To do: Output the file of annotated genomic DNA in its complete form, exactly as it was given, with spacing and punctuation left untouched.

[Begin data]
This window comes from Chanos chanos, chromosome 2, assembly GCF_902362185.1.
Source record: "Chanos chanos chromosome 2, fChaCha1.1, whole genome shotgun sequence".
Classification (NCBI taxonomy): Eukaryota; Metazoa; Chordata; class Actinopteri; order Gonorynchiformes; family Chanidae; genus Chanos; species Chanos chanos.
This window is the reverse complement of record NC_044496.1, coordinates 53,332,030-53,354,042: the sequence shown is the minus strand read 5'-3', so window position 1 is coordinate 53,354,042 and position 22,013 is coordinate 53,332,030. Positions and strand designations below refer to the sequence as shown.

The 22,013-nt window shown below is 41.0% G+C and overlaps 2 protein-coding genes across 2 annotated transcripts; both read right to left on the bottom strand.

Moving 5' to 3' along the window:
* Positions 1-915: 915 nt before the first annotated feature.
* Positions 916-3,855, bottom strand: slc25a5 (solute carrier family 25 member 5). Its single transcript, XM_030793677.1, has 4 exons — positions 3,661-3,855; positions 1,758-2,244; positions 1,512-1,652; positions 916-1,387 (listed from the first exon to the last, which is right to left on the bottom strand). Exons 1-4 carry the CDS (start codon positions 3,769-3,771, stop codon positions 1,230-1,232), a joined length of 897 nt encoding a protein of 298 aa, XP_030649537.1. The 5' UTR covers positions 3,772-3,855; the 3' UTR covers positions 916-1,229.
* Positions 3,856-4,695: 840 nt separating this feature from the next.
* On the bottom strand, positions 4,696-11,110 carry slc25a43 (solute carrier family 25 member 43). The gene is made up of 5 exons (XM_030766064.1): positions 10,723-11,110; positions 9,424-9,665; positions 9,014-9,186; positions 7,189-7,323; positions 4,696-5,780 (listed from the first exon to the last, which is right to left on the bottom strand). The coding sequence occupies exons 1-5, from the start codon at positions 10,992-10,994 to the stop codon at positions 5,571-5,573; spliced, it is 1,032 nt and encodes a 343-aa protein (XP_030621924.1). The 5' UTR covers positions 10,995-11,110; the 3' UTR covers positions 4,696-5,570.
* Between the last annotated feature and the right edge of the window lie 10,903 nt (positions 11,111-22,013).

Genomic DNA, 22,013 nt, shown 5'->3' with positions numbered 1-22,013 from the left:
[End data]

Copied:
This window comes from Chanos chanos, chromosome 2, assembly GCF_902362185.1.
Source record: "Chanos chanos chromosome 2, fChaCha1.1, whole genome shotgun sequence".
Classification (NCBI taxonomy): Eukaryota; Metazoa; Chordata; class Actinopteri; order Gonorynchiformes; family Chanidae; genus Chanos; species Chanos chanos.
This window is the reverse complement of record NC_044496.1, coordinates 53,332,030-53,354,042: the sequence shown is the minus strand read 5'-3', so window position 1 is coordinate 53,354,042 and position 22,013 is coordinate 53,332,030. Positions and strand designations below refer to the sequence as shown.

The 22,013-nt window shown below is 41.0% G+C and overlaps 2 protein-coding genes across 2 annotated transcripts; both read right to left on the bottom strand.

Moving 5' to 3' along the window:
* Positions 1-915: 915 nt before the first annotated feature.
* Positions 916-3,855, bottom strand: slc25a5 (solute carrier family 25 member 5). Its single transcript, XM_030793677.1, has 4 exons — positions 3,661-3,855; positions 1,758-2,244; positions 1,512-1,652; positions 916-1,387 (listed from the first exon to the last, which is right to left on the bottom strand). Exons 1-4 carry the CDS (start codon positions 3,769-3,771, stop codon positions 1,230-1,232), a joined length of 897 nt encoding a protein of 298 aa, XP_030649537.1. The 5' UTR covers positions 3,772-3,855; the 3' UTR covers positions 916-1,229.
* Positions 3,856-4,695: 840 nt separating this feature from the next.
* On the bottom strand, positions 4,696-11,110 carry slc25a43 (solute carrier family 25 member 43). The gene is made up of 5 exons (XM_030766064.1): positions 10,723-11,110; positions 9,424-9,665; positions 9,014-9,186; positions 7,189-7,323; positions 4,696-5,780 (listed from the first exon to the last, which is right to left on the bottom strand). The coding sequence occupies exons 1-5, from the start codon at positions 10,992-10,994 to the stop codon at positions 5,571-5,573; spliced, it is 1,032 nt and encodes a 343-aa protein (XP_030621924.1). The 5' UTR covers positions 10,995-11,110; the 3' UTR covers positions 4,696-5,570.
* Between the last annotated feature and the right edge of the window lie 10,903 nt (positions 11,111-22,013).

Genomic DNA, 22,013 nt, shown 5'->3' with positions numbered 1-22,013 from the left: